Czechs in Oxford Township
Jones County lies in scenic eastern Iowa. The soil here was made rich by glaciers and prairie grass. Abundant rainfall supports varied flora and fauna. A river meanders through the southeast part of the county, the 36 square miles called Oxford Township which contains the peaceful villages Oxford Junction and Oxford Mills and many farms.
The Native Americans (Indians) of this area were joined by white man in the early 19th century. The earliest settlers were English (Walston, Coon, Bryan, Lathrop, Courtright, Morton, Waite, Leffingwell, Strong, Carter, etc.), followed by an ethnic diversity that still exists here. Czech emigrants began to arrive in the 1850s: Bek/Beck and Sabata from near Vamberk in northeast Bohemia; Beranek, Jilek, and Slouha from Dzbanov near Vysoke Myto; Luk/Luke, Pavelka, Pazourek, Kadidlo, Kaspar, Dostal, and Vilimek/Willimack from around Kostelec nad Orlici; Wosoba from near Pisek.
The mostly foreign-born pioneers were farmers of crops and cattle (if not in their homeland they were here, by necessity). They had arrived by oxen, cow and horse-pulled wagons since no railroad line served eastern Iowa until 1855, nor Oxford Township until 1871. And they “wrote home”, asking their friends and relatives to join them. Pavlista, Dusil, and Prokop came from near Vamberk, probably prompted by Bek whose wife was born Pavlista. Many more came from Dzbanov: Vozenilek, Pekarek/Pegorick, Balichek, Buresh, Kubik, Nespor, Dlouhy, Dolezal, Zamastil, Pekar/Peckosh, etc.
The villages surrounding Suchdol nad Luznici in South Bohemia lost many peasants to Oxford Township. First Lejsek/Lasack, Divoky, and Korbel, and even before 1871 when the railroad arrived in Oxford Jct. the year it became officially a town: Benhart, Mizaur, Kouba, Dvorak, Homolka, Nowachek, Koranda, Kropik, etc. And later: Benischek, Blizek, Pashek, Burda, Ciml, Dudracek, Fritz, Sazma, Vochoska, Kostecka/Kostichek, Kucera, Kudjila, Marousek, Podolak, Moravec, Novotny, Roubik, Shimanek, Tech, Vacek, Weber, and Zaruba. This cluster emigration was surely prompted by the satisfaction of the earliest arrivals with the conditions found in this area, and may have been a reflection of the desperation felt in “the old country“.
The skills, determination, and persistence of the Czech emigrants had a distinct influence on the nature of this community. They developed productive farms from partially wooded prairie and built businesses in the towns, with a work ethic that remains intact. They learned cooperation in their homeland villages, walking to their fields and working together. Perhaps Ciml the shoemaker bartered with Koranda the wheelwright, and carried the village economy concept to America. The isolation of the American-style farming led to the organization of social structures such as Bohemian Slavonic Benefit Association which became Z.C.B.J., and other groups that brought people together. The residents of Oxford Township continue in the tradition of frequent celebrations and projects of group effort.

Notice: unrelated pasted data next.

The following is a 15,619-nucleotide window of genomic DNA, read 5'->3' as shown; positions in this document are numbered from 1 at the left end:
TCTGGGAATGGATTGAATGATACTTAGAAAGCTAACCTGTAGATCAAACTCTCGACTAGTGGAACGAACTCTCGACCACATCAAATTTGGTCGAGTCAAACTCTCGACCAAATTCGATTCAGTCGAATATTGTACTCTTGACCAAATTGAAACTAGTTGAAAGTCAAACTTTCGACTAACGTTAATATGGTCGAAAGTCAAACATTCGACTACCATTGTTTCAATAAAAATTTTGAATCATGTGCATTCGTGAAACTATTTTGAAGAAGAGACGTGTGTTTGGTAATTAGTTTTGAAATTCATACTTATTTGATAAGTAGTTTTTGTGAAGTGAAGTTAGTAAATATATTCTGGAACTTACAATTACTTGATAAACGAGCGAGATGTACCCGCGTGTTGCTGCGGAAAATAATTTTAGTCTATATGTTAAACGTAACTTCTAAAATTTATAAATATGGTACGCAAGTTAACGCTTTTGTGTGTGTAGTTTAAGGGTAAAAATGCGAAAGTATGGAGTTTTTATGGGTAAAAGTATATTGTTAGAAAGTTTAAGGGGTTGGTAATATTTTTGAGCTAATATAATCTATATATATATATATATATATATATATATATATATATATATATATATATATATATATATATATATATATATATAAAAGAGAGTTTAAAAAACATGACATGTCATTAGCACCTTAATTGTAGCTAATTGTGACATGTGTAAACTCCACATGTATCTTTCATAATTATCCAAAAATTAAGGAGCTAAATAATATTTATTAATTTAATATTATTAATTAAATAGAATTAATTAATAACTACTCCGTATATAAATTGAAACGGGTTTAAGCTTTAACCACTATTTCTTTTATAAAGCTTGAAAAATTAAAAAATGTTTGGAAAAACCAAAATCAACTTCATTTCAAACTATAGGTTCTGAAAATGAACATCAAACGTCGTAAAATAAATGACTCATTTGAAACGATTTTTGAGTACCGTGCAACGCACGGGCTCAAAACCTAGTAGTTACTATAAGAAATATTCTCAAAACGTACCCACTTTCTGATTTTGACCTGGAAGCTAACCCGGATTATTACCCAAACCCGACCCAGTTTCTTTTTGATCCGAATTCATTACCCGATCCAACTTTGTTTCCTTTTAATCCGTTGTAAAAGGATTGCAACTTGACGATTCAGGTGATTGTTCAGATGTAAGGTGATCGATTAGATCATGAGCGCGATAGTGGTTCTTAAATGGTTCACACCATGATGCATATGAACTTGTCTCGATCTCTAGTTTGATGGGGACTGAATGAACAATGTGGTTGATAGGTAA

The people who lived in South Bohemia near the Luznici River would have been accustomed to ethnic diversity as there were Jews, Germans and Austrians in addition to Czechs and they spoke each others’ languages. There is no evidence of racial problems among the various factions of Oxford Township where the culture was and is from a great blend. The music heard in Oxford Jct.’s opera houses was distinctly Czech, with a German sound. The dancers and the musicians were of varied blood lines, but the Czechs drank the most, laughed the loudest, and were the last to leave the party. The architecture of Oxford Jct. is not unlike other small towns in the Midwest but in the past there were elements that reflected a European background. Downtown there were several taverns, like the pubs of Europe — gathering places that served beer and provided tables for card playing, chatting, and lively discussion. Many of the houses had barns with a horse and/or cow, chicken houses, workshops and other sheds in the backyard. They created the feel of the courtyards of their homeland villages, and enabled the self-sufficiency of these hardy folks.
Daily life in Oxford Township was flavored by the Czechs, too. While the farmers planted orchards of fruit and nut trees, town people had vegetable gardens, grape vines, even tobacco plants. Women sewed clothes, preserved (with home canning, drying techniques, etc.) the produce, dressed poultry, stuffed sausage, plucked geese to make feather pillows, and baked hearty rye bread. Czech bakery is commonplace today and present at every celebration, especially the fruit-filled kolach. Many homes served sauerkraut with every dinner as recently as 1960, cabbage being a staple of the Czech diet. Men and boys went fishing and hunting to feed their families. Outdoor work and fun provided fresh air and exercise for these robust Iowans in every season.
Every community has social norms and common traits among its people. Oxford Township reflects norms and traits of its fine Czech citizenry, both past and present.